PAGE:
Obama greets supporters at the Xcel Energy Center in St Paul.

Emmanuel Dunand/AFP/Getty Images

Sen. Barack Obama stood before a cheering crowd in a Minnesota convention hall Tuesday night, declaring himself the Democratic presidential nominee. His speech marked the end to what has been, at times, a bruising five-month-long campaign that history will remember as resulting in the first African-American to win a major party's nomination.

Obama called it "a defining moment for our nation."

A few hours earlier, his main rival, Sen. Hillary Clinton, refused to acknowledge Obama's clinching of the nomination during a speech to a boisterous crowd at Baruch College in New York City. Clinton said she was not ready to make any decisions about her campaign's future. At the same time, the New York senator said she was "committed to unifying our party."

Obama secured more than the 2,118 delegates needed to win the Democratic Party's nomination after two final primaries on Tuesday — in South Dakota and Montana — which resulted in a split decision. Clinton won South Dakota, where she and former President Bill Clinton had made several campaign appearances in the past week, while Obama captured Montana.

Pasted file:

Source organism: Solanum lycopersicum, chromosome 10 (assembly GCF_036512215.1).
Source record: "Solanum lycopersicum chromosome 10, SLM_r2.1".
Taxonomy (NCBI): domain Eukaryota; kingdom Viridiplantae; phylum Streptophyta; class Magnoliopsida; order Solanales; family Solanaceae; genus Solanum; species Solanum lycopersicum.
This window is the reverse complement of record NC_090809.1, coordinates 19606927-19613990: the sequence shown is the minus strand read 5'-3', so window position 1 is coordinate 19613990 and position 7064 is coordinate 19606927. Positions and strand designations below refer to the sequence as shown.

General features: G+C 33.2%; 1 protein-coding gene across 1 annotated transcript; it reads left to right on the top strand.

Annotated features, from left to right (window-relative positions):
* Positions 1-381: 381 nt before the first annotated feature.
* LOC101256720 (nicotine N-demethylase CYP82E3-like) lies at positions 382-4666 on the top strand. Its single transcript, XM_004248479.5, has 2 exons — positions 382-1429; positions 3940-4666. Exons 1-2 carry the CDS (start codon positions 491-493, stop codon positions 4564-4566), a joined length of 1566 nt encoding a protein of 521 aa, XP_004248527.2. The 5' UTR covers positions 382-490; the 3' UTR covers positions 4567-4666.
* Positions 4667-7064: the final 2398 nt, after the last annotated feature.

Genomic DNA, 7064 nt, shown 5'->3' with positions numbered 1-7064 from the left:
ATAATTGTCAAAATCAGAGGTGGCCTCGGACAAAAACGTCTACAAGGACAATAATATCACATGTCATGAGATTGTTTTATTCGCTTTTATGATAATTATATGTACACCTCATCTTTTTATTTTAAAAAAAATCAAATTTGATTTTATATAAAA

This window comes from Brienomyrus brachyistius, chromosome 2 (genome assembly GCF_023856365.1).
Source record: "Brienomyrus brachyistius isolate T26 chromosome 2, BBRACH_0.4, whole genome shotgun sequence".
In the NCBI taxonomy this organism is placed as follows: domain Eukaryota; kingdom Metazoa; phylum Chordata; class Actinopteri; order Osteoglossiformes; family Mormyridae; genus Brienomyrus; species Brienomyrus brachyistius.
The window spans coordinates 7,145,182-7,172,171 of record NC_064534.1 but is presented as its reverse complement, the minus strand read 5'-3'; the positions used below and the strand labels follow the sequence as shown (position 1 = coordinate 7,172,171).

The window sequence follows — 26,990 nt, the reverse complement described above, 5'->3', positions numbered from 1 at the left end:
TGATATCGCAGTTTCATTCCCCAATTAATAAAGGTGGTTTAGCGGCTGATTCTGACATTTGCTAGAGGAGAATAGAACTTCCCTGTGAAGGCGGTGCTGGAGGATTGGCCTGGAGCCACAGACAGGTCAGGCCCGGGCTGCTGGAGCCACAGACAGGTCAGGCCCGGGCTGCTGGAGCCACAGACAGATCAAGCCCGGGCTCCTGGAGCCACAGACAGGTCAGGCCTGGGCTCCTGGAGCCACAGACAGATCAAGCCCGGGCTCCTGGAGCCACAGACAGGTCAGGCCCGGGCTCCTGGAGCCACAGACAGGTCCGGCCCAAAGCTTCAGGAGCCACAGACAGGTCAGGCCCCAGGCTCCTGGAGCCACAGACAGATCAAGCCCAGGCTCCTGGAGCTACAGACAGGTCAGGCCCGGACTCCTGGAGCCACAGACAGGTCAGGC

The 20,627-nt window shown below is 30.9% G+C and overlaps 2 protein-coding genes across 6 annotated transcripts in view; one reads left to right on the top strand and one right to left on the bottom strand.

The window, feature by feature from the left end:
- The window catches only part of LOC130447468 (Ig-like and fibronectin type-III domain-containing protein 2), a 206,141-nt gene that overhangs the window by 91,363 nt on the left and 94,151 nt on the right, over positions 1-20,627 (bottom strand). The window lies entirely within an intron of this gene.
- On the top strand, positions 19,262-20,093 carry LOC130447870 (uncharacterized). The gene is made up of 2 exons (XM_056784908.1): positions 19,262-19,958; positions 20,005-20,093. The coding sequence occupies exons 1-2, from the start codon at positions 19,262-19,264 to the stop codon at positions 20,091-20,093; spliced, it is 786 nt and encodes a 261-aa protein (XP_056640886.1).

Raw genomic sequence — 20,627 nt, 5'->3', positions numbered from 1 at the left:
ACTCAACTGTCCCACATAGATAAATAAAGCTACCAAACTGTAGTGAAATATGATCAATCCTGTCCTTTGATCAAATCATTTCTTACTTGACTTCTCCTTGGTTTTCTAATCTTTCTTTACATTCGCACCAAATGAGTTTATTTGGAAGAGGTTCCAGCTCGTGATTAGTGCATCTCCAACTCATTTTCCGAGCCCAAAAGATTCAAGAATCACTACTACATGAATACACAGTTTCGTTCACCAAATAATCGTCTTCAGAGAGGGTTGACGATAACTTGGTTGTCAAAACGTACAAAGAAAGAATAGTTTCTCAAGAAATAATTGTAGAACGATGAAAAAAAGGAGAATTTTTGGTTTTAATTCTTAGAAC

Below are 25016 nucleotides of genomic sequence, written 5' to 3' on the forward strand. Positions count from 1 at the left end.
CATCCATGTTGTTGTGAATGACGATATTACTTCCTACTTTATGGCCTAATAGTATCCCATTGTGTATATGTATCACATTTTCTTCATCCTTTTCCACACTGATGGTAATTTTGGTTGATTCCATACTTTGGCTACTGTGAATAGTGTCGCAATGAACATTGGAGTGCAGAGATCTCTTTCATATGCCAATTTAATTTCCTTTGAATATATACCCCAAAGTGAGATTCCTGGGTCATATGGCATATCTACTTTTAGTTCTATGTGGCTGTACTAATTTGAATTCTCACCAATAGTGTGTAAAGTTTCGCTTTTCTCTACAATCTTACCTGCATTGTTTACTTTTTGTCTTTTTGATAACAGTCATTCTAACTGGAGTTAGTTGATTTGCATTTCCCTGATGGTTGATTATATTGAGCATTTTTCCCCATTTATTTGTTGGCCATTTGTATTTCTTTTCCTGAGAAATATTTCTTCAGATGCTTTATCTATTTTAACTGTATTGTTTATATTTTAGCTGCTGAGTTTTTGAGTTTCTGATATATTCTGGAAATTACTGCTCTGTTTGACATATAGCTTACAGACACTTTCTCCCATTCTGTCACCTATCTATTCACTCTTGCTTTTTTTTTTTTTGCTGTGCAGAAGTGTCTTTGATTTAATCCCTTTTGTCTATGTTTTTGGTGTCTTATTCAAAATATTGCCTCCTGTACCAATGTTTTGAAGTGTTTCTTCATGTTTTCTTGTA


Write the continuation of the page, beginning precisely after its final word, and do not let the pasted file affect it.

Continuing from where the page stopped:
Obama, appearing on the same stage in St. Paul, Minn., where Arizona Sen. John McCain will accept the Republican Party's nomination in September, wasted no time pivoting to the general election that lies ahead. Sounding a theme that has already become familiar and will likely become more so in the weeks and months ahead, Obama said McCain "decided to stand with George Bush 95 percent of the time" in the Senate last year.

Eyes on General Election Battle

Obama charged that McCain "offers four more years of Bush economic policies that have failed to create well-paying jobs, or insure our workers, or help Americans afford the skyrocketing cost of college."

And turning to Iraq, Obama said, "It's not change when [McCain] promises to continue a policy in Iraq that asks everything of our brave men and women in uniform and nothing of Iraqi politicians — a policy where all we look for are reasons to stay in Iraq, while we spend billions of dollars a month on a war that isn't making the American people any safer."